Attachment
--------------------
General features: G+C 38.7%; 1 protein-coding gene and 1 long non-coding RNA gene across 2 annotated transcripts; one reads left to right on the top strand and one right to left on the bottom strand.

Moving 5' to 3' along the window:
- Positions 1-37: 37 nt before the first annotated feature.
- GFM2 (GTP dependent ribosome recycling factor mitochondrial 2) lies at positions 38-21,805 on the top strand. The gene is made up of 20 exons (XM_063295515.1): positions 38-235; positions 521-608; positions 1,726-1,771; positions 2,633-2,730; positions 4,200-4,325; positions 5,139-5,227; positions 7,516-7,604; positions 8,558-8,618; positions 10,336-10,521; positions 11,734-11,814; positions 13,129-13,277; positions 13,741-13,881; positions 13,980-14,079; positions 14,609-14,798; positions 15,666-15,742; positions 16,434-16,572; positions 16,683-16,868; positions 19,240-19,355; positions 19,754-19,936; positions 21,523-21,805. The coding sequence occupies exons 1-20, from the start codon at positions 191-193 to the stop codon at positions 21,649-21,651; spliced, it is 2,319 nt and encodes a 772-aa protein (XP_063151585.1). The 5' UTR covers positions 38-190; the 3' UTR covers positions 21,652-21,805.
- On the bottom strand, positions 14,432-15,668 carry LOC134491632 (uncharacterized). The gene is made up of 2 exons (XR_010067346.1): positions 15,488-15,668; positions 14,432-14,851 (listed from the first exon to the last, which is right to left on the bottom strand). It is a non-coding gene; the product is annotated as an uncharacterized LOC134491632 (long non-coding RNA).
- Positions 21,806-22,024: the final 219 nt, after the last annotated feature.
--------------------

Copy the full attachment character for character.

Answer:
General features: G+C 38.7%; 1 protein-coding gene and 1 long non-coding RNA gene across 2 annotated transcripts; one reads left to right on the top strand and one right to left on the bottom strand.

Moving 5' to 3' along the window:
- Positions 1-37: 37 nt before the first annotated feature.
- GFM2 (GTP dependent ribosome recycling factor mitochondrial 2) lies at positions 38-21,805 on the top strand. The gene is made up of 20 exons (XM_063295515.1): positions 38-235; positions 521-608; positions 1,726-1,771; positions 2,633-2,730; positions 4,200-4,325; positions 5,139-5,227; positions 7,516-7,604; positions 8,558-8,618; positions 10,336-10,521; positions 11,734-11,814; positions 13,129-13,277; positions 13,741-13,881; positions 13,980-14,079; positions 14,609-14,798; positions 15,666-15,742; positions 16,434-16,572; positions 16,683-16,868; positions 19,240-19,355; positions 19,754-19,936; positions 21,523-21,805. The coding sequence occupies exons 1-20, from the start codon at positions 191-193 to the stop codon at positions 21,649-21,651; spliced, it is 2,319 nt and encodes a 772-aa protein (XP_063151585.1). The 5' UTR covers positions 38-190; the 3' UTR covers positions 21,652-21,805.
- On the bottom strand, positions 14,432-15,668 carry LOC134491632 (uncharacterized). The gene is made up of 2 exons (XR_010067346.1): positions 15,488-15,668; positions 14,432-14,851 (listed from the first exon to the last, which is right to left on the bottom strand). It is a non-coding gene; the product is annotated as an uncharacterized LOC134491632 (long non-coding RNA).
- Positions 21,806-22,024: the final 219 nt, after the last annotated feature.